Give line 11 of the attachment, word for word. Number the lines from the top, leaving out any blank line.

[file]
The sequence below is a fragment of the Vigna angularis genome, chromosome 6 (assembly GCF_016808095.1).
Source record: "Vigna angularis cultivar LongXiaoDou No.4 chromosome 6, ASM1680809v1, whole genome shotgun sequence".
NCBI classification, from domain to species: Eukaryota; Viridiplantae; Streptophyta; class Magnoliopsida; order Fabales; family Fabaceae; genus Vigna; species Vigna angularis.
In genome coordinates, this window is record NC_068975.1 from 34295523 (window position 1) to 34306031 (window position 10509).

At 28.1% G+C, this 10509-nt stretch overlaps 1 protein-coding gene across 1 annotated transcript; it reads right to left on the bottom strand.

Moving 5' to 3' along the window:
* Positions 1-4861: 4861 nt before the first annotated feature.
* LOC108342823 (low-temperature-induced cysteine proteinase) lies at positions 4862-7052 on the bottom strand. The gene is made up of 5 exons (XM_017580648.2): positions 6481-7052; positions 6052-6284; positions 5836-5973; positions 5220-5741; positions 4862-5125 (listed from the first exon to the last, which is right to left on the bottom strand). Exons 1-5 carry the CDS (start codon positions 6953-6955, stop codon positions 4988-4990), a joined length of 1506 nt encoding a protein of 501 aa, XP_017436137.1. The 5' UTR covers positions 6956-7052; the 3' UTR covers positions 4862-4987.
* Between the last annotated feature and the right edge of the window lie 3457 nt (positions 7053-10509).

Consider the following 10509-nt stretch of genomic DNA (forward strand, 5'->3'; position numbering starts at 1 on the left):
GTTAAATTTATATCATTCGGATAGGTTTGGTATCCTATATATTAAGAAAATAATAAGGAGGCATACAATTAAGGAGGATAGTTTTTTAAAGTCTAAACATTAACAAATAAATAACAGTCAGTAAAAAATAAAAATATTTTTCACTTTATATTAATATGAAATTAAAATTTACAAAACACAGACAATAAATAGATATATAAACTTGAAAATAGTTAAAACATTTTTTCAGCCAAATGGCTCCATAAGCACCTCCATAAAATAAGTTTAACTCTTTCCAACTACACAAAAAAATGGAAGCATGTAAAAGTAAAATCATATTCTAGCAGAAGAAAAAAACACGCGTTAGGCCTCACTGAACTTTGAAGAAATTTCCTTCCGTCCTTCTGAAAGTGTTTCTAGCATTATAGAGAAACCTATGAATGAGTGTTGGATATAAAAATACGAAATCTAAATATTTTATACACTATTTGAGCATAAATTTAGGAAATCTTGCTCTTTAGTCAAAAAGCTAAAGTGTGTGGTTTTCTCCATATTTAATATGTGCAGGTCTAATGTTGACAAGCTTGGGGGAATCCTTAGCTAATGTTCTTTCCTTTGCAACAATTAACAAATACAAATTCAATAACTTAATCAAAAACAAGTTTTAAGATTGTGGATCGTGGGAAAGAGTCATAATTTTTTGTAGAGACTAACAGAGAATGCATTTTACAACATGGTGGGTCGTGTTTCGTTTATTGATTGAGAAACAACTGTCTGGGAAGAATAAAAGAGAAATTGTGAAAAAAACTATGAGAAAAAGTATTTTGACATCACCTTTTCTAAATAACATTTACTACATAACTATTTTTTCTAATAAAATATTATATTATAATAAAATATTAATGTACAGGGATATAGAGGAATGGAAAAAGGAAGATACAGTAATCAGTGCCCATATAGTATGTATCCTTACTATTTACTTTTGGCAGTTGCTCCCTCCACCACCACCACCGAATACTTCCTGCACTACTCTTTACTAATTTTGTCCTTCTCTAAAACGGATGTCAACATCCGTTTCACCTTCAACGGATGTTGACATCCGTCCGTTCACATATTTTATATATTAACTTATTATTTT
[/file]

GTTAAATTTATATCATTCGGATAGGTTTGGTATCCTATATATTAAGAAAATAATAAGGAGGCATACAATTAAGGAGGATAGTTTTTTAAAGTCTAAACATTAACAAATAAATAACAGTCAGTAAAAAATAAAAATATTTTTCACTTTATATTAATATGAAATTAAAATTTACAAAACACAGACAATAAATAGATATATAAACTTGAAAATAGTTAAAACATTTTTTCAGCCAAATGGCTCCATAAGCACCTCCATAAAATAAGTTTAACTCTTTCCAACTACACAAAAAAATGGAAGCATGTAAAAGTAAAATCATATTCTAGCAGAAGAAAAAAACACGCGTTAGGCCTCACTGAACTTTGAAGAAATTTCCTTCCGTCCTTCTGAAAGTGTTTCTAGCATTATAGAGAAACCTATGAATGAGTGTTGGATATAAAAATACGAAATCTAAATATTTTATACACTATTTGAGCATAAATTTAGGAAATCTTGCTCTTTAGTCAAAAAGCTAAAGTGTGTGGTTTTCTCCATATTTAATATGTGCAGGTCTAATGTTGACAAGCTTGGGGGAATCCTTAGCTAATGTTCTTTCCTTTGCAACAATTAACAAATACAAATTCAATAACTTAATCAAAAACAAGTTTTAAGATTGTGGATCGTGGGAAAGAGTCATAATTTTTTGTAGAGACTAACAGAGAATGCATTTTACAACATGGTGGGTCGTGTTTCGTTTATTGATTGAGAAACAACTGTCTGGGAAGAATAAAAGAGAAATTGTGAAAAAAACTATGAGAAAAAGTATTTTGACATCACCTTTTCTAAATAACATTTACTACATAACTATTTTTTCTAATAAAATATTATATTATAATAAAATATTAATGTACAGGGATATAGAGGAATGGAAAAAGGAAGATACAGTAATCAGTGCCCATATAGTATGTATCCTTACTATTTACTTTTGGCAGTTGCTCCCTCCACCACCACCACCGAATACTTCCTGCACTACTCTTTACTAATTTTGTCCTTCTCTAAAACGGATGTCAACATCCGTTTCACCTTCAACGGATGTTGACATCCGTCCGTTCACATATTTTATATATTAACTTATTATTTT